Montclair Art Museum calls it the vernacular. The Newark Museum calls it indigenous. Either way, it’s about art at its most down-to-earth, often done by amateurs, usually in the form of crafts. This fall, both museums are featuring exhibits that emphasize the vernacular. The Newark Museum has a world-class collection of 150 quilts, started in 1918, and between now and Dec. 31 if will feature 3o of them in an exhibit called “Patchwork.” The show includes a new quilt by Maplewood artist Teresa Barkley, “Midtown Direct,” which celebrates the New Jersey Transit service into New York.

“Patchwork” explores the evolution of the quilt from a practical household object to an art object in its own right. Although American quilts dominate the show, a small companion exhibit of Asian and African quilts is also on display.

If you’ve ever seen any of the Newark Museum’s previous quilt exhibits, you know this is not one to miss.

In the case of Montclair Art Museum’s “The Spectacular of Vernacular,” which opens on Oct. 7, the emphasis is on vernacular materials and themes. It features 25 artists who utilize “craft, folklore, and roadside kitsch” to illustrate the experience of living in rural Minnesota.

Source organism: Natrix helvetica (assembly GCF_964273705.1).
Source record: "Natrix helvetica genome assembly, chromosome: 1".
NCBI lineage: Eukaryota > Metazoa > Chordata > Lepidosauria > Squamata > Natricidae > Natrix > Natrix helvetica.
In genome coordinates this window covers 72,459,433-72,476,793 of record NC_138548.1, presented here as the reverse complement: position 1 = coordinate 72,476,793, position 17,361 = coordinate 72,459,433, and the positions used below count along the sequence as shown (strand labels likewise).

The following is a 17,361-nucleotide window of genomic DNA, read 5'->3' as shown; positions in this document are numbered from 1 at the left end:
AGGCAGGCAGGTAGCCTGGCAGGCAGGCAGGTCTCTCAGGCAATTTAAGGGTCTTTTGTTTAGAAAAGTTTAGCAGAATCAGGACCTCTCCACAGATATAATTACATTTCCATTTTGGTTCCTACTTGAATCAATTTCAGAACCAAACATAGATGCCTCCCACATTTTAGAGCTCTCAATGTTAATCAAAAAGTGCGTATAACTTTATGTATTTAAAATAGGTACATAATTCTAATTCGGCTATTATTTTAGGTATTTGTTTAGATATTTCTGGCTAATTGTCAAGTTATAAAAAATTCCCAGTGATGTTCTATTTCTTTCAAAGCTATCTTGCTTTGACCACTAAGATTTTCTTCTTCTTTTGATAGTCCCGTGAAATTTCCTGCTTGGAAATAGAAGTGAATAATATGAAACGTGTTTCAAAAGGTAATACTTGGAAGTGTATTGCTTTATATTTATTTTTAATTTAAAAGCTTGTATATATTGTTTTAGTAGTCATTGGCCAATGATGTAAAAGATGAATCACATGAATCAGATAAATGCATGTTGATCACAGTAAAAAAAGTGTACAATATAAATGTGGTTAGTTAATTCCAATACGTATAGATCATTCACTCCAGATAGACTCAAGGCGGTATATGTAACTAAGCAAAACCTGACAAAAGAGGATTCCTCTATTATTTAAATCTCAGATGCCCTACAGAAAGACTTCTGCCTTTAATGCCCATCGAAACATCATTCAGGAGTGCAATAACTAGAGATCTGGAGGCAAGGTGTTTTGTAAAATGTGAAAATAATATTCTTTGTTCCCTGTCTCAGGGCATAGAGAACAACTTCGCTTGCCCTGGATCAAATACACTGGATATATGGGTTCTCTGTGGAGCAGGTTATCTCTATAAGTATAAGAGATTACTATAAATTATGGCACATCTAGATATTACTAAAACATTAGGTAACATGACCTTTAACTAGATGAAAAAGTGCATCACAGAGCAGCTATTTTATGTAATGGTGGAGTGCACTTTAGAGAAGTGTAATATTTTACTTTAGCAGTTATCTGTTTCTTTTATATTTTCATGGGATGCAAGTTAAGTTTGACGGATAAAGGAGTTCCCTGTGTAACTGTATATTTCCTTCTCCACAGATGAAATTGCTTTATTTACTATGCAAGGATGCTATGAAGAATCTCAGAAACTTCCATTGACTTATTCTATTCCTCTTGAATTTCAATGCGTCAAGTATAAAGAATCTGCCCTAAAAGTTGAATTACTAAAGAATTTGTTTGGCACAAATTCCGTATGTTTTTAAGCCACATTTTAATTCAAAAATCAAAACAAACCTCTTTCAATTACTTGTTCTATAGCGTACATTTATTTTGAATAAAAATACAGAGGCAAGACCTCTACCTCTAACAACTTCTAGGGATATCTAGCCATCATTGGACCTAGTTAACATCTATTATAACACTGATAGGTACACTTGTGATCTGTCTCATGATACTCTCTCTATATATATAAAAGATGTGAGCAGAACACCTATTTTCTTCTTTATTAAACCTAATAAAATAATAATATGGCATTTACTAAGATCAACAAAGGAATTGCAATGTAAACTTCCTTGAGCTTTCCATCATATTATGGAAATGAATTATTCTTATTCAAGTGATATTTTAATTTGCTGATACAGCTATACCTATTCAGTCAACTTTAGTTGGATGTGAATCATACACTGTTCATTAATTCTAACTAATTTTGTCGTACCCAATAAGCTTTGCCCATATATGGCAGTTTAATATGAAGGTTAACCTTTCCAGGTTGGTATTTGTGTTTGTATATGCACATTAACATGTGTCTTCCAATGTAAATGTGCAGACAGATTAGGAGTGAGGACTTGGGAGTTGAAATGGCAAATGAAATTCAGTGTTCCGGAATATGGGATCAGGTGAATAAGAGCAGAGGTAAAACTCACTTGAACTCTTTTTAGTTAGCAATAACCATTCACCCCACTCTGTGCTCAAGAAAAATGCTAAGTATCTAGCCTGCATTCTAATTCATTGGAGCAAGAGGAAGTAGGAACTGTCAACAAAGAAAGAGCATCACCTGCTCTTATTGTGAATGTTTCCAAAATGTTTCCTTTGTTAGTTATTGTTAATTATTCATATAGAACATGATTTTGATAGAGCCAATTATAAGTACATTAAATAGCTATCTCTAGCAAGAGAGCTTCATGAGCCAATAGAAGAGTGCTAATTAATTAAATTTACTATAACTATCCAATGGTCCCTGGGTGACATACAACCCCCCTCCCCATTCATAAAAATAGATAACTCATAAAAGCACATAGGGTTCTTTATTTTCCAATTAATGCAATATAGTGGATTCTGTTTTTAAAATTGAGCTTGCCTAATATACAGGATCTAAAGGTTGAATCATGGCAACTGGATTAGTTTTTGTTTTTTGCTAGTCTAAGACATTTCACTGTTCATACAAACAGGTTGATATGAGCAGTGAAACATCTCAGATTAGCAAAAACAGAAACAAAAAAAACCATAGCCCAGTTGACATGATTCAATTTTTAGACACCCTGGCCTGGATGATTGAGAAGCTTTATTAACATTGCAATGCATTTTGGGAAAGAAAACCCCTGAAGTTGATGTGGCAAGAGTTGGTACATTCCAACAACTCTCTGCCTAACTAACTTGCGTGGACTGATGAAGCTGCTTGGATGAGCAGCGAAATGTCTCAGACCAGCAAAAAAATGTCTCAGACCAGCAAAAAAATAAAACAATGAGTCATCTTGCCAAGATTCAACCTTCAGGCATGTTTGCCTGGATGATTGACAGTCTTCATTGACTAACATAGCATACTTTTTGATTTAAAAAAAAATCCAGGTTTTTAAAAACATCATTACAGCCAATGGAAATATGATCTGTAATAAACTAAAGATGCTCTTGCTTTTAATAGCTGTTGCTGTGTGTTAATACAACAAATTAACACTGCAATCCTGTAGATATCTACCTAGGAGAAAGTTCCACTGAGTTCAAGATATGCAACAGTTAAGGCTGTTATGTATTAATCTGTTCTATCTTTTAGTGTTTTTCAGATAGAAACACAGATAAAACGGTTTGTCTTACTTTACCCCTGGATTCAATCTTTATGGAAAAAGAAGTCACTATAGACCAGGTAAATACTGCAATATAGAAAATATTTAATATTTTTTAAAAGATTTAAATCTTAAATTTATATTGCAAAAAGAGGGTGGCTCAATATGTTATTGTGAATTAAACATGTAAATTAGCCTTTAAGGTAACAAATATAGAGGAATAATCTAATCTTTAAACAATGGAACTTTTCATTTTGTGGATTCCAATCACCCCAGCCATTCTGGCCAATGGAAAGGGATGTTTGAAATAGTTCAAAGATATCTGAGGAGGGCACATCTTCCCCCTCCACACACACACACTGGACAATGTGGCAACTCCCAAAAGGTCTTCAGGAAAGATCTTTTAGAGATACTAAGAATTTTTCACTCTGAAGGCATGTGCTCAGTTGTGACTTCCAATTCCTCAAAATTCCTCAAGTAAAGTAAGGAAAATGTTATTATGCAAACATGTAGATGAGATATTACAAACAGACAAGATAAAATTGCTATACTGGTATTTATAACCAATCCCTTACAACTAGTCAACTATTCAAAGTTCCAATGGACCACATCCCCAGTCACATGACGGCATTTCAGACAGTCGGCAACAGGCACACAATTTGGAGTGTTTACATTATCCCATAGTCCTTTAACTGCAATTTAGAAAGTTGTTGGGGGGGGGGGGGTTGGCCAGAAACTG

One feature of the exhibit will be a large covered bridge, which visitors can cross one at a time to see an installation by artist Chris Larson.

Dario Robleto’s “Demonstrations of Sailors’ Valentines” is made of such humble materials as seashells, cut paper and colored wax, among other things.

MAM explains the idea of the show.

Focusing on pieces made since the 1970s, the exhibition shows how the vernacular, in its very ubiquity—its integration into home life, social rituals, and sense of place—is an ongoing fascination for artists. With artworks that draw from such diverse sources as billboards and handmade domestic items, it’s suggestive of a long, meandering road trip through the emblems and eyesores of everyday culture, replete with tourist destinations and outmoded hotels.